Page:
Tangshan Q235 150mm square billet price, which is an indicator of Chinese steel market sentiment, especially in North China, soared to its more than nine-year high of 4140 yuan /t ($ 641 /t) EXW, including 13% VAT , by February 19 or higher. Just 290 RMB /t since February 2, the last day Mysteel updated prices ahead of the Chinese New Year (CNY) holiday of February 11-17.
Tangshan in Hebei province in northern China is the center of China’s billet manufacturing and trade, and the jump in local billet prices was driven not only by high production costs and market optimism, but also by the latest restrictions imposed by the city on the afternoon of February 18 local steel mills due to poor air quality.
To ensure that the order is being followed, the City has indicated in the notice the sinter plants at each of the steel mills that need to be stopped or restricted, explaining that further notice will be given as to when the restriction will be lifted.
A representative from the Tangshan Steel Works confirmed the impact of the latest restrictive measures.
“Our agglomerated ore reserves were depleted, steel production declined and we had to shut down one of our four rolling lines,” he said.
However, concerns about a decrease in the supply of billets due to the latter restriction, however, pushed local transshipment companies to place more orders, eliminating their earlier concerns about a possible disruption to production, ”he added.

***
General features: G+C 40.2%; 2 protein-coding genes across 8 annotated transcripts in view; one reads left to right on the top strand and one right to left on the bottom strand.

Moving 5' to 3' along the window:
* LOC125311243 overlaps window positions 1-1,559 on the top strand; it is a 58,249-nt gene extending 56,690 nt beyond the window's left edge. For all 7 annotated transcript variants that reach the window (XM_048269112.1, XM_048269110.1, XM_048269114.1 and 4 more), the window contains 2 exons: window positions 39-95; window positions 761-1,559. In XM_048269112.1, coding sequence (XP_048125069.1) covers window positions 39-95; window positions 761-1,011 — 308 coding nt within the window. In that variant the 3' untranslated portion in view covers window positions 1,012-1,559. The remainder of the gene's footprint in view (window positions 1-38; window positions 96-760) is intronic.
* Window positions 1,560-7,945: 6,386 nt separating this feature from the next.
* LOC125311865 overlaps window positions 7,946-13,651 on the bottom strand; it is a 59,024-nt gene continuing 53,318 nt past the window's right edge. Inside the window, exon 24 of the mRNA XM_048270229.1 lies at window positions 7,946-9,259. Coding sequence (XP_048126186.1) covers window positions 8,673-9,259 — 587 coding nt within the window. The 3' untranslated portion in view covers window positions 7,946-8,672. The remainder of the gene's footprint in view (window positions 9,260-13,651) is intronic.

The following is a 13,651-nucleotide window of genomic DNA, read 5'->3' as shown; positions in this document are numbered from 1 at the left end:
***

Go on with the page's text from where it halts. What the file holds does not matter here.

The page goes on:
Such restrictions for steel mills and other local polluting industries such as cement production have been fairly common in Tangshan when poor air quality is predicted but low billet stocks at many local rewinding machines and low finished steel stocks at end users. increased anxiety and the urge for more orders, a local market analyst analyzed.
“End-users and traders did not have large stocks (steel) until 2021 CNY as they were not sure if they would be able to resume work in time after the holiday, so now they need to rush,” he said.
Since early 2021, new cases of COVID-19 have been reported in many Chinese provinces, including first Hebei in northern China and then Jilin and Heilongjiang in northeastern China, and the situation has been so alarming that Beijing has strongly advised Chinese not to travel. return to their hometowns for CNY, but to celebrate where they work and live to prevent a new wave of COVID-19 outbreak.
The travel restrictions around the country had an effect, and by February 19, China had not reported a single new case of the disease domestically for the fifth day in a row, according to a report from China’s National Health Commission.